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Food & Drink Blog

Solar cooking has trials, tribulations

by Austen Diamond
- Posted // 2011-07-13 - Cooking with a solar oven requires one key ingredient that I lacked this weekend: sunshine. Experts will share tips on working through this, and other, pesky problems at a solar cooking workshop this weekend.

Cooking acorn squash on Sunday and sweet potato fries on Monday in a Sun Oven—on loan from Wasatch Community Gardens—sounded easy enough. I had plans to make borscht from ingredients straight off the farm, but that seemed like too much work at the time. I consider myself an above-average cook, and I love baking, but summertime baking in a balmy, second-floor studio is awful. That, on top of the environmental benefits, got me intrigued by the idea of solar cooking.

So, the Sun Oven is a simple contraption with a steel bottom, a double-pained plastic top and, what appeared to be Weapon X: black plastic sides. It comes with a mountable reflector, but after a couple minutes of noodling with that to no avail, I gave up. It didn’t matter. It began to rain both days only a few hours after set up. Luckily, I own a small toaster oven, which finished off the cooking both days.

Lessons learned: Check the weather forecast. Begin cooking at 11 a.m. (although it is prohibitive to someone that works a desk job). Take notes from a master solar cooker.

I think it’s really hard to cook something in a Sun Oven, but the facilitator of this weekend’s Community Garden workshop thinks differently: “It’s really hard to burn something. These ovens have a gasket to keep the moisture in. Anything that you could put in a slow cooker, you could put cook in a solar oven,” Jonathon Krausert says. He will present the workshop on Saturday with his wife, Julie Nelson.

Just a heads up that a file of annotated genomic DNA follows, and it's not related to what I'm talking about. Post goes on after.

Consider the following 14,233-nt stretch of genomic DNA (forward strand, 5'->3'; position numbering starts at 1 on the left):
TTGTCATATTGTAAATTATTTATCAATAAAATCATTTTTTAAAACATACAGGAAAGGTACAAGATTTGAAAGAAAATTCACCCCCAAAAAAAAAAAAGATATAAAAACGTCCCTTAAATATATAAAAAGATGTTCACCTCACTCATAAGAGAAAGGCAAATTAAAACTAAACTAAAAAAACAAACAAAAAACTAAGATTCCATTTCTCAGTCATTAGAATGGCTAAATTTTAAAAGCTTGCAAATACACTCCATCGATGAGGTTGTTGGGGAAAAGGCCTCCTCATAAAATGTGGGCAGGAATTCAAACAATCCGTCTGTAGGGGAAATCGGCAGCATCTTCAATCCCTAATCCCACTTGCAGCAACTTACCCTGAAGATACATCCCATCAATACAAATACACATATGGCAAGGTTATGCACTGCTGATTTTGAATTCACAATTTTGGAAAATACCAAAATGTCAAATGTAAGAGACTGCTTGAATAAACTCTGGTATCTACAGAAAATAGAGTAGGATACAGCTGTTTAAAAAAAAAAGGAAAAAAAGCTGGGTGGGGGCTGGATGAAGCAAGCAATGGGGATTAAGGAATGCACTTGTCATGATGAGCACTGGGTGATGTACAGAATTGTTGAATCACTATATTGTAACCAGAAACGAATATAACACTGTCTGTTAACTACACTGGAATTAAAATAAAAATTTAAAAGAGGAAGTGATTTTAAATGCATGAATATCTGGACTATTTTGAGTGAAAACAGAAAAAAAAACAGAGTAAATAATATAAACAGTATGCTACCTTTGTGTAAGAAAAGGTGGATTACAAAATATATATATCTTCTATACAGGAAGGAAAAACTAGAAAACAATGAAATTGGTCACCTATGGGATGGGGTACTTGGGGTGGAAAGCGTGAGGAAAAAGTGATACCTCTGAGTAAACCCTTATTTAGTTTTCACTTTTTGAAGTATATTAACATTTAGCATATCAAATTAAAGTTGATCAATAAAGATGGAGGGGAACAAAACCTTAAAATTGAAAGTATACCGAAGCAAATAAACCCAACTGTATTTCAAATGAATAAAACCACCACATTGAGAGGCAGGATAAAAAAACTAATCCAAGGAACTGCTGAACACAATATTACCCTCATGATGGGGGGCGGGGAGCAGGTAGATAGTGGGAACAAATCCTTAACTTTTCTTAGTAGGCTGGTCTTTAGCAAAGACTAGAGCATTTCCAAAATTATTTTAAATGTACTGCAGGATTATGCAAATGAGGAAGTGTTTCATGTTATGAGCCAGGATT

Krausert has nearly a decade of experience in cooking with the contraptions, and he says he uses his oven at least twice a week, for things like squash, lasagna, casseroles, banana bread, etc. Although it won’t brown, he adds that you can even bake bread, especially if you start around 11 a.m. The oven supposedly heats to 400 degrees (in my experience, it only warmed up to 250, even before it became cloudy) during these peak solar hours. For more dense dishes, cooks can set up the oven by angling it 15-20 degrees clockwise from a direct line with the sun. As the sun continues west, it will preheat, heat and thoroughly cook a dish. Heat can be regulated by the time of day or changing the angle away from direct sunlight. The peak months for using a solar oven are mid-April to the end of September.

The Sun Oven brand costs over $200, but in his workshop, Krausert will demonstrate how to build a DIY version in 20 minutes from cardboard, aluminum foil and black paint, although it won’t be as efficient. Krausert will also demonstrate his solar dehydrator, as well as share books, recipes and websites at the workshop.

“It’s kind of an exciting challenge. Once you start playing around with it and working with the sun and around the weather,” he says. “You just have to practice with it.”

I guess that’s encouraging enough for me to try again, maybe next time with borscht.

Visit these notes from last year for more information and recipes.

Solar Cooking Workshop
Wasatch Community Gardens
Saturday, July 16
11 a.m.-1 p.m.
$10
Registration required

Picture courtesy of Wasatch Community Gardens

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